‘I think it’s a big mistake for the administration. They know I think it’s a mistake,’ Blunt said on ‘Fox News Sunday.’ ‘And I also think it would be an easy victory if we go back and look at roads and bridges and ports and airports and maybe even underground water systems and broadband. You’d still be talking about less than 30 percent of this entire package and it’s an easily doable 30 percent.’
‘The other 70 or so percent of the package that doesn’t have very much too do with infrastructure,’ he noted on ABC’s ‘This Week.’
A CNN analysis found that traditional infrastructure projects account for 30 per cent of Biden’s plan.
Biden’s plan includes $621 billion for transportation, $400 billion for homecare service, $300 billion for manufacturing and $180 billion for research and development, according to a White House fact sheet.
- $115 billion to modernize the bridges, highways, roads, and main streets that are in most critical need of repair – including 20,000 miles of highway and 10,000 small bridges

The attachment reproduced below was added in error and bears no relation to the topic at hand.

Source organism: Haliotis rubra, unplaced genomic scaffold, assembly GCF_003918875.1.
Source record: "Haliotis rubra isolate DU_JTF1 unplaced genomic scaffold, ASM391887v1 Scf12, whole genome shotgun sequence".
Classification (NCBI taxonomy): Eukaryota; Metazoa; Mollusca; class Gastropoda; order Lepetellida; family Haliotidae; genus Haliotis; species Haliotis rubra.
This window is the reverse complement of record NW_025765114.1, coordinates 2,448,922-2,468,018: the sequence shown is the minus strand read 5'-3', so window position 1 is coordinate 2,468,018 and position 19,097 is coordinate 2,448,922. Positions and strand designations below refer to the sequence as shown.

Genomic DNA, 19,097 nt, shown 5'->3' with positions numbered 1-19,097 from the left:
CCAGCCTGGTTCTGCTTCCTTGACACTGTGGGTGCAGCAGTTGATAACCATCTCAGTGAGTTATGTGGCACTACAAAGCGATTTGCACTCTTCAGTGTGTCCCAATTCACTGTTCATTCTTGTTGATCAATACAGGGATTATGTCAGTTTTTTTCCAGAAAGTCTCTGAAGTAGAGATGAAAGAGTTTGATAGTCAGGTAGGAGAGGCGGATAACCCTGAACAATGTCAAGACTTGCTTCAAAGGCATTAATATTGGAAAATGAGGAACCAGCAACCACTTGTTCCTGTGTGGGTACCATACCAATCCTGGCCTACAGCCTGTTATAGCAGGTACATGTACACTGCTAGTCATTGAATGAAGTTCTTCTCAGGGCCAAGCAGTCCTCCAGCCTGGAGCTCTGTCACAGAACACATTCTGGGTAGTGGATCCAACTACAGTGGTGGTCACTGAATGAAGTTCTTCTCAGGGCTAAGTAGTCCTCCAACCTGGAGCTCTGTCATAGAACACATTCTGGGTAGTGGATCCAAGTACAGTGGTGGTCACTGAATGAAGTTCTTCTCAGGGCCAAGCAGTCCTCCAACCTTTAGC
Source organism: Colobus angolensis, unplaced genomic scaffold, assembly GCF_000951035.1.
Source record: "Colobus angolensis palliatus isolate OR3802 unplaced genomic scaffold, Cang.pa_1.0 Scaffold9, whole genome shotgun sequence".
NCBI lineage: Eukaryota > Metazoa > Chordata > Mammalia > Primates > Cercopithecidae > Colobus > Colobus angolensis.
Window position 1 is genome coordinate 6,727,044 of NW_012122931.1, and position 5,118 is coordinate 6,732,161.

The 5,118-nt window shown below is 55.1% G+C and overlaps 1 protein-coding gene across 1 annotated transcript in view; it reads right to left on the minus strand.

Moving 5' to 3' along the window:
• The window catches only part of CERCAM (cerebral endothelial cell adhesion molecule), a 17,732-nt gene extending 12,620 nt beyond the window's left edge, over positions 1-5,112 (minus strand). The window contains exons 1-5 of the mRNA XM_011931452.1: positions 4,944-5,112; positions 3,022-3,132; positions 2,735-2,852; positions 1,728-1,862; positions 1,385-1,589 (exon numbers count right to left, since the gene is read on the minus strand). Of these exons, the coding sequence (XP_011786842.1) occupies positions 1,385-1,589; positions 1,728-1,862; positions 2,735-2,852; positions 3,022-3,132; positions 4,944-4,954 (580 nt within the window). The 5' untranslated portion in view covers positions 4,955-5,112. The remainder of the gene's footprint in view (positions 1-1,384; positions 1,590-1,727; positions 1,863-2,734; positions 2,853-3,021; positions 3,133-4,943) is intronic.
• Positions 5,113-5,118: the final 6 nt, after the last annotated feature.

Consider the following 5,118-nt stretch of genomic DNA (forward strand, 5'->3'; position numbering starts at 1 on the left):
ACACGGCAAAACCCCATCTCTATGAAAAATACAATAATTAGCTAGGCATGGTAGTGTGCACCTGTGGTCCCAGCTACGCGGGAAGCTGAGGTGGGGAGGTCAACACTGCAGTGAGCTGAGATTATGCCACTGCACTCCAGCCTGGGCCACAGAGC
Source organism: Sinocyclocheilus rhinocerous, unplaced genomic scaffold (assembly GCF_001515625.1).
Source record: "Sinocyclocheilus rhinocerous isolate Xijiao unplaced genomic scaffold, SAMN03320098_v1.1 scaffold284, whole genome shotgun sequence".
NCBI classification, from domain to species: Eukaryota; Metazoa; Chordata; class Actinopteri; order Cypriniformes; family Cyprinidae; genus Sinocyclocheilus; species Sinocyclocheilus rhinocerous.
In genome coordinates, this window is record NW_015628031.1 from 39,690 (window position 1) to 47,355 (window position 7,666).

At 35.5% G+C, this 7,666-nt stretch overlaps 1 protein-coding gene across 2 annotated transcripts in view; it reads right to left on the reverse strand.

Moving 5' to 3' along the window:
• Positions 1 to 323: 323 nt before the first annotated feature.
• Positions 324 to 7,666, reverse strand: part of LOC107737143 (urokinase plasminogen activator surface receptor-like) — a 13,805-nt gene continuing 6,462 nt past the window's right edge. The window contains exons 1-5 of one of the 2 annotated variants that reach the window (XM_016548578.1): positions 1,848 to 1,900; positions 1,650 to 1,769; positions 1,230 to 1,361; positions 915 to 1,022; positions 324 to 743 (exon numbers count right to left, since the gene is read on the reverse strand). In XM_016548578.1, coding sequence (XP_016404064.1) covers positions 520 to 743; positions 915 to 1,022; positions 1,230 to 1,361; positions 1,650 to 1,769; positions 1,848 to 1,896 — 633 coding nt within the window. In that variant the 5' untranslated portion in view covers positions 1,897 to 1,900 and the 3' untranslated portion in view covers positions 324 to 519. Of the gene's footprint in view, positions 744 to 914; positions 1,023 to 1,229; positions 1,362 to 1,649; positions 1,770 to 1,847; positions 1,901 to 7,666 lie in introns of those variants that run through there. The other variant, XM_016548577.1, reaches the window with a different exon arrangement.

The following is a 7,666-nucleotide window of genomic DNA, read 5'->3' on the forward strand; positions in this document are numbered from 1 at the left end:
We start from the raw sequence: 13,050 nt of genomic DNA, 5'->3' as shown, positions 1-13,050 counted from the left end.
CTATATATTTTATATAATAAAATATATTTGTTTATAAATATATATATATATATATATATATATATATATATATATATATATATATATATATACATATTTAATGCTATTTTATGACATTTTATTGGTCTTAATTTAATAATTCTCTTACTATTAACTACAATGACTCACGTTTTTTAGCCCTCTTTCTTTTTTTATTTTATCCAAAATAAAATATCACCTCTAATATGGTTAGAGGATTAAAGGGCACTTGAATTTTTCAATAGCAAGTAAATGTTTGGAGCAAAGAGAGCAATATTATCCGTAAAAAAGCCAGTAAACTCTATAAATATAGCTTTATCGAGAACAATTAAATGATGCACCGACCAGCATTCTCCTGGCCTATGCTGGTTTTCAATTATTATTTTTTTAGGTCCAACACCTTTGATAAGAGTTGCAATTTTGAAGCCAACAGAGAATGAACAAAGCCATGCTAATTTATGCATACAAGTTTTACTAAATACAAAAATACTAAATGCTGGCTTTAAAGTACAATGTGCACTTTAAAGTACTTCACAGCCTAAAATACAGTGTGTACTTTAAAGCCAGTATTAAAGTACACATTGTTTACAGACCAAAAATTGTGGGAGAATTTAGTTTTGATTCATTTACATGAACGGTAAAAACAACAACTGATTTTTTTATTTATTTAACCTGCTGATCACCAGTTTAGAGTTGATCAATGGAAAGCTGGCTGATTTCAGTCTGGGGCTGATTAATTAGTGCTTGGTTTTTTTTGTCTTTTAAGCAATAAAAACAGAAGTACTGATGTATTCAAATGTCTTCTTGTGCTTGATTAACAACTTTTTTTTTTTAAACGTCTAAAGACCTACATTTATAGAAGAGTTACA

- $20 billion to improve road safety for all users
- $85 billion to modernize existing transit and help agencies expand their systems to meet rider demand
- $80 billion for Amtrak repairs
- $174 billion investment in electric vehicles
- $25 billion in our airports
- $50 billion to safeguard critical infrastructure
- $17 billion in inland waterways, coastal ports, land ports of entry, and ferries
- $111 billion to replace lead pipes and service lines and to modernize drinking water and sewer systems
- $100 billion to protect nature-based infrastructure – lands, forests, wetlands, watersheds, and coastal and ocean resource; to build up electrical system; expand tax credits for clean energy generation and storage; plug orphan oil wells and mines; and redevelop Superfund sites
- $40 billion to improve the infrastructure of the public housing system in America
- $100 billion to upgrade and build new public schools
- $12 billion for community colleges
- $25 billion to help upgrade child care facilities
- $10 billion in the modernization, sustainability, and resilience of federal buildings
- $400 billion toward expanding access to quality, affordable home- or community-based care for aging relatives and people with disabilities
- $35 billion investment in climate science
- $10 billion for a new Civilian Climate Corps
- $100 billion in workforce development programs, including a call for Congress to ensure all workers have a free and fair choice to join a union by passing the Protecting the Right to Organize (PRO) Act
- $300 billion for manufacturing
- $180 billion for research and development